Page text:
Ah, the wedding! Katrina Elyse and I were lucky to be invited to a family member's wedding, and we were lucky that we had 30 minutes to prepare ourselves. We arrived with the bus of kids, and were greeted by some friends and sat down at the table with our group of kids. There was lots of singing (it was… not… very good. Don't worry- the girls at the orphanage thought so too, so I can say that and not feel bad about it), and lots of preaching, and pictures taken in our direction, and video taken in our direction. Halfway through the service, our friend came and told us to come to the front with him. We were pretty nervous. He handed us each a bouquet of flowers, and we were introduced to the crowd as the Americans who came to the wedding to bless the couple. A quick application of smiles, and we were walking up the stairs onto the stage, presenting the bride and groom with their bouquets, followed by an impromptu photo shoot with the happy couple. Also, nobody smiled the entire time- not the bride, groom, or either one's family members. Katrina Elyse and I weren't sure what to do, because when pictures were being taken we were smiling idiots. Hopefully they'll just chalk it up to the fact that we're foreigners or something. Weddings and smiles together? Man, whoever thought of that combo must have been a weirdo. Thankfully, we were still accepted and had a great time with our friends. It was another good day in Kerala!
On Friday, our host father was presented with an award from India: best social worker of the year! It was an exciting event. We were sitting outside at a venue with a couple hundred people, sticking out like sore thumbs. I'm getting used to stares, but there was one fellow who just must have been overwrought with astonishment at the sight of two blue-eyed white girls. Sitting in the row across the aisle from me, he had leaned himself forward to face us and stare- throughout the entire two hour program. He did get up from his seat one time… he grabbed two newspapers (being handed out to the crowd for the special occasion) --one for himself, and one for me. It was pretty awkward and the girls in our group laughed at us. Soon after, we noticed that the media kept taking pictures in our direction. One man finally gave up on being "inconspicuous" and walked right up to our row and took a picture of us. Katrina Elyse kept her cool and gave him a smile. I think I resembled a bug-eyed donkey: surprise and confusion were written all over my open-mouthed face. Thankfully, the next day's newspaper printed one of the "inconspicuous" shots. It's like trying to find Barney in a herd of zebras: we were pretty easy to spot. Good times.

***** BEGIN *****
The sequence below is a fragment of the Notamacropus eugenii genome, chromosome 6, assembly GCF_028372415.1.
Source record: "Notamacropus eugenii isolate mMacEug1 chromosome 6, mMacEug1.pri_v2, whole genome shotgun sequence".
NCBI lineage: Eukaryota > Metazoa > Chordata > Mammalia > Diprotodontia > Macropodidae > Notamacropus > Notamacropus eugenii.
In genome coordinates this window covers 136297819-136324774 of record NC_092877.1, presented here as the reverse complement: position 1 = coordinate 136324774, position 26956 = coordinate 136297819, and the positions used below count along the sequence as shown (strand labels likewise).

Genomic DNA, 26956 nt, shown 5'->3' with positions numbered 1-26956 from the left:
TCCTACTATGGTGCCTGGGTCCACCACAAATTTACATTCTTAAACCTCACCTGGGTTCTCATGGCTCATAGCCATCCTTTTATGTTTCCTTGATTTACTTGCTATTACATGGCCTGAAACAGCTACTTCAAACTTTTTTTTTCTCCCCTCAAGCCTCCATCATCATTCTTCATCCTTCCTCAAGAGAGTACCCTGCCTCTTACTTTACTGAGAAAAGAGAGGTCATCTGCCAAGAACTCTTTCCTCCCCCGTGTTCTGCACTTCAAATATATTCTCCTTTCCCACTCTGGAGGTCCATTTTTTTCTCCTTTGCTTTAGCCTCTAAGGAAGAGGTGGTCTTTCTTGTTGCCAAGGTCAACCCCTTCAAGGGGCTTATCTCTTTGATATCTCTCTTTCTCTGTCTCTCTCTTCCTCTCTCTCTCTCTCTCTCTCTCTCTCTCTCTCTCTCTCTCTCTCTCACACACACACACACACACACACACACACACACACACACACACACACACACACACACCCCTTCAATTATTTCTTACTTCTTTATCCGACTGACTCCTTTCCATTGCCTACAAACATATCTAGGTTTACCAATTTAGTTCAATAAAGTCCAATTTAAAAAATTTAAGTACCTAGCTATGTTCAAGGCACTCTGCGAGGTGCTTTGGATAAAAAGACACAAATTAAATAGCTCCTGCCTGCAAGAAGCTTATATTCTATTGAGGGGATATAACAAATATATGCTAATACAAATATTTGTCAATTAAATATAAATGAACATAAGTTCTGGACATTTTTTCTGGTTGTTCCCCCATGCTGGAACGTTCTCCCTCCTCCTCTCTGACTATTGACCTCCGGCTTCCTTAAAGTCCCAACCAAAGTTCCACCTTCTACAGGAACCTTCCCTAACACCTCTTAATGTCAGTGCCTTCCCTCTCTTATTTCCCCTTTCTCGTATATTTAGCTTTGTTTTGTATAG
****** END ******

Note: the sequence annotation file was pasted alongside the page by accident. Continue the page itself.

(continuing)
Church has been a new experience, and I've been learning to pray, worship, and postureize (Yes, I just made up a word. Deal.) myself in new ways. It's a loud experience: microphones are used to amplify voices that are already screaming in an echoing room about 30 yards long and 15 wide. It's an exciting atmosphere. As Katrina Elyse said: You can smell the worship. It gets a little warm. But I've been learning a lot about God and how people worship him. His truth is found everywhere in the world, and it's always amazing to know him more and more. We pray in the morning and in the evenings, and this has been a blessing as well (it's hard for me to wake up at 5am, but I'm learning a lot about discipline). God has a plan for us here at Aswasa Bhavan, and it's been a roller coaster ride so far. We're both so excited to be following him here, and getting to know the kids and culture as well. We don't do a whole lot of things right, but we're learning. Learning when to eat at the right time, when to bathe at the right time, what to wear at the right time, when to pray at the right time, when to stand and sit at the right time… it's all new and challenging, but we're doing our best! The Grace of God is what we are relying on! I've been complimented on several articles of clothing (both Indian and American), but the one that surprised me most was my brand new, neon pink moo-moo. You heard it folks, I am joyfully wearing a moo-moo, and sporting it well if I do say so myself. Here, many of the women wear them after their evening bath- it's a "nightie." I asked for one, and I received one. I wore it, and it was a smash hit. "Super!" was the response from most of the kids. I felt pretty cool in my moo-moo. India has so many surprised for me. It's an exciting ride!
Prayers are always appreciated- much love.